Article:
Anyone familiar with the Bible has had to wrestle with the question of polygamy in the Old Testament. There are numerous examples of polygamy. Some of these polygamous relationships are even practiced by those whom we would consider important people in Scripture. For example, Jacob (a patriarch of Israel) had two wives, Leah and Rachel (Gen 29). Similarly, David, a man after God’s own heart, had multiple wives. These stories give us pause. Why are there faithful Israelites who have multiple wives? Although many would reject polygamy today, some are willing to say the Bible still supports polygamy today.
The First Mention of Polygamy
Although the Old Testament has concrete examples of polygamy, these are not looked upon favorably in the Old Testament. Where polygamy exists, family strife and difficulty follows. The strife and rivalry between Rachel and Leah is well known to students of Scripture (cf. Gen 29-30). The story of Joseph itself is a testament of this rivalry and family strife (Gen 37:3-4).
In fact, in light of Genesis 2 and its description of the Edenic ideal of marriage, it is likely no accident that one of the details given that reflects Lamech’s departure from a God-pleasing lifestyle is his polygamous lifestyle (Gen 4:19–22). In other words, polygamy is first mentioned as a description of someone who has completely rebelled against God.
Polygamy and the Old Testament Picture
Another important factor to consider is that there are not as many examples of polygamy mentioned in Scripture as often implied by those who make such observations. Furthermore, most of the polygamous relationships described are not challenged because many of those relationships are held by people who were in absolute power (like a ruler or a king).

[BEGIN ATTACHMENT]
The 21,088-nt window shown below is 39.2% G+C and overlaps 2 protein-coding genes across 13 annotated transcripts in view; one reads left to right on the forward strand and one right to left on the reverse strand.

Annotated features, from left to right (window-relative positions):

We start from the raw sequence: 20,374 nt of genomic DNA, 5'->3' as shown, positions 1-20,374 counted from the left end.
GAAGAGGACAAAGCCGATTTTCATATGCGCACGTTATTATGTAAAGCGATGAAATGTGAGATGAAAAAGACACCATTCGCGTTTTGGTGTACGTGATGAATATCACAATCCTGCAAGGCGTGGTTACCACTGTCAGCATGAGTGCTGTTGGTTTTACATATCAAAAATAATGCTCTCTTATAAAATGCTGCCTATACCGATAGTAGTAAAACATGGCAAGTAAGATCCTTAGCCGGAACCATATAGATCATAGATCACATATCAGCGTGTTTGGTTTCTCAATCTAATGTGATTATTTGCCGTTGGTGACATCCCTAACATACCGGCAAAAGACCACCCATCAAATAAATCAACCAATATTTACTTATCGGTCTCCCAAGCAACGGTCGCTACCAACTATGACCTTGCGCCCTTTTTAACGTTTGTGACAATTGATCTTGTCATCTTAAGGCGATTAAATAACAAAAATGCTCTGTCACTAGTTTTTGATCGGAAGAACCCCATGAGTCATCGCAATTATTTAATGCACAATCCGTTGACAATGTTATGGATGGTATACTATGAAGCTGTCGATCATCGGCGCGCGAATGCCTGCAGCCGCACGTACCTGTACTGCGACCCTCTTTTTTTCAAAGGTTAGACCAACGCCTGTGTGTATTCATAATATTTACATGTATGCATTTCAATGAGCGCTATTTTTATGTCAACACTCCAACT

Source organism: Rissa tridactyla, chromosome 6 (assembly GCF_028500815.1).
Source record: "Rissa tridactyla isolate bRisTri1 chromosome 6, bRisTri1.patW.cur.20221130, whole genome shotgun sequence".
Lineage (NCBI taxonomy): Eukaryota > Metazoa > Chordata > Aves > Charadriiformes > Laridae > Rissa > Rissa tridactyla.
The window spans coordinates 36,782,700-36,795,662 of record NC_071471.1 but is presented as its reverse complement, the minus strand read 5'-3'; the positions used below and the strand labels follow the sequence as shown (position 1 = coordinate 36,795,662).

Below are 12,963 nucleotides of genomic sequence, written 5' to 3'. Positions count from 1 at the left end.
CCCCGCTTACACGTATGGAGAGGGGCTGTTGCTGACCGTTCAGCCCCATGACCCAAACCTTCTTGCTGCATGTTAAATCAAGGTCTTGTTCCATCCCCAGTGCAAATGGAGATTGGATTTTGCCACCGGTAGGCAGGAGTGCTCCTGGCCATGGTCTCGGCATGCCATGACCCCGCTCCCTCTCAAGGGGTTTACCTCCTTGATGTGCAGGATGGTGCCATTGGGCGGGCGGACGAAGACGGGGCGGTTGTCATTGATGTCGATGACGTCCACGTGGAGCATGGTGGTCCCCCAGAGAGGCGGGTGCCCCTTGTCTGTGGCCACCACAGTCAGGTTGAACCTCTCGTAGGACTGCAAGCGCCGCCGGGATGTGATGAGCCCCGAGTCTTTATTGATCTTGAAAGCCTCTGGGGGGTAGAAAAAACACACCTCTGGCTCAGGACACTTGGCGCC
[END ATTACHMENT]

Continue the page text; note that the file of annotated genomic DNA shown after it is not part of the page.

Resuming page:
Despite the occurrence of narratives describing polygamy, two significant passages demonstrate that polygamy was never God’s plan for creation. First, the creation narrative in Genesis 2 represents marriage as one man and one woman. Singular nouns and pronouns are utilized throughout, and the man and woman are described as corresponding singularly to each other. It is also interesting that the LXX translation of Genesis 2:24b adds “the two of them” (οἱ δύο) to the phrase “they will become one flesh” (εἰς σάρκα μίαν). This addition of the word “two” occurs also in other ancient translations (the Peshitta and Vulgate). This addition indicates that the translators saw the importance of emphasizing “twoness” in the creation narrative relating to marriage.
Second, Deuteronomy 17:17 indicates that Israel’s kings were not to have multiple wives. Although the reason for this was likely to avoid making forbidden alliances with other nations, the Israelite king was also to be an example for the rest of Israel. Thus, if polygamy was forbidden for the king, it would make no sense to encourage the practice among other Israelites.
Nonetheless, we do have examples of polygamy. Why were these examples of polygamy tolerated by God? Here we can draw some similarity with the issue of divorce. Although divorce was tolerated in the Old Testament (cf. Deut 24:1–4), Jesus made clear that this was due to the hardness of Israel’s hearts, and that divorce ought to only be allowed in cases of sexual immorality (Matt 19:8). Thus, we have an example of a practice which was tolerated and yet Jesus had to correct the cultural perception of what was right.
In a similar sense, although polygamy was tolerated in the Old Testament, this does not mean it was in accordance with God’s design. Rather, as noted above, the Old Testament provides evidence for the fact that polygamy should be viewed as a subversion of God’s design for marriage which departs from God’s creation ideal of one man and one woman.